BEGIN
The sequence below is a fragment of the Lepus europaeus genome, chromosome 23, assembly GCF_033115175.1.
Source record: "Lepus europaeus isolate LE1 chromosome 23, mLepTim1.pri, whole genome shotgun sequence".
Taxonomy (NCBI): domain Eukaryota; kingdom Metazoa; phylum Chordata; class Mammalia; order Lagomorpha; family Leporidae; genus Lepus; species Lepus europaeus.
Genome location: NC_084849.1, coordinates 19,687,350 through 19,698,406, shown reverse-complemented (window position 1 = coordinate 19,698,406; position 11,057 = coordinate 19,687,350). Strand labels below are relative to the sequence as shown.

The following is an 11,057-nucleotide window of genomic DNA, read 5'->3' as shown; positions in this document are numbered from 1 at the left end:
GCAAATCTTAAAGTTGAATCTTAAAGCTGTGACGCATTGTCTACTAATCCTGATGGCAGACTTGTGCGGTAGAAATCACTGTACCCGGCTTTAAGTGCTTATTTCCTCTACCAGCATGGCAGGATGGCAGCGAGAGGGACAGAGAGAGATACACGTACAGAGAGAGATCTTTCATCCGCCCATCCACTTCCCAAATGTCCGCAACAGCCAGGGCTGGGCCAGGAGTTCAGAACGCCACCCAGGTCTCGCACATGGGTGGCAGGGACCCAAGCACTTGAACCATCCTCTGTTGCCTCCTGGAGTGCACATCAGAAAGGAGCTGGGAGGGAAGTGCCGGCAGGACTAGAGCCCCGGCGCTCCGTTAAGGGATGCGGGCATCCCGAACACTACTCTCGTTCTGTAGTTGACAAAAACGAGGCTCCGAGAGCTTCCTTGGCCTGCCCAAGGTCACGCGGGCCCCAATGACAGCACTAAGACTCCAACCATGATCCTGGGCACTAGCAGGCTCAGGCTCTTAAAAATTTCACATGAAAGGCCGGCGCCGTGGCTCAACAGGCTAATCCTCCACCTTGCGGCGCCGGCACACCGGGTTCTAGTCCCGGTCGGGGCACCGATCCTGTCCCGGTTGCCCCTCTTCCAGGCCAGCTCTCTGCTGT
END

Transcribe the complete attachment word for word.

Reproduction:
The sequence below is a fragment of the Lepus europaeus genome, chromosome 23, assembly GCF_033115175.1.
Source record: "Lepus europaeus isolate LE1 chromosome 23, mLepTim1.pri, whole genome shotgun sequence".
Taxonomy (NCBI): domain Eukaryota; kingdom Metazoa; phylum Chordata; class Mammalia; order Lagomorpha; family Leporidae; genus Lepus; species Lepus europaeus.
Genome location: NC_084849.1, coordinates 19,687,350 through 19,698,406, shown reverse-complemented (window position 1 = coordinate 19,698,406; position 11,057 = coordinate 19,687,350). Strand labels below are relative to the sequence as shown.

The following is an 11,057-nucleotide window of genomic DNA, read 5'->3' as shown; positions in this document are numbered from 1 at the left end:
GCAAATCTTAAAGTTGAATCTTAAAGCTGTGACGCATTGTCTACTAATCCTGATGGCAGACTTGTGCGGTAGAAATCACTGTACCCGGCTTTAAGTGCTTATTTCCTCTACCAGCATGGCAGGATGGCAGCGAGAGGGACAGAGAGAGATACACGTACAGAGAGAGATCTTTCATCCGCCCATCCACTTCCCAAATGTCCGCAACAGCCAGGGCTGGGCCAGGAGTTCAGAACGCCACCCAGGTCTCGCACATGGGTGGCAGGGACCCAAGCACTTGAACCATCCTCTGTTGCCTCCTGGAGTGCACATCAGAAAGGAGCTGGGAGGGAAGTGCCGGCAGGACTAGAGCCCCGGCGCTCCGTTAAGGGATGCGGGCATCCCGAACACTACTCTCGTTCTGTAGTTGACAAAAACGAGGCTCCGAGAGCTTCCTTGGCCTGCCCAAGGTCACGCGGGCCCCAATGACAGCACTAAGACTCCAACCATGATCCTGGGCACTAGCAGGCTCAGGCTCTTAAAAATTTCACATGAAAGGCCGGCGCCGTGGCTCAACAGGCTAATCCTCCACCTTGCGGCGCCGGCACACCGGGTTCTAGTCCCGGTCGGGGCACCGATCCTGTCCCGGTTGCCCCTCTTCCAGGCCAGCTCTCTGCTGT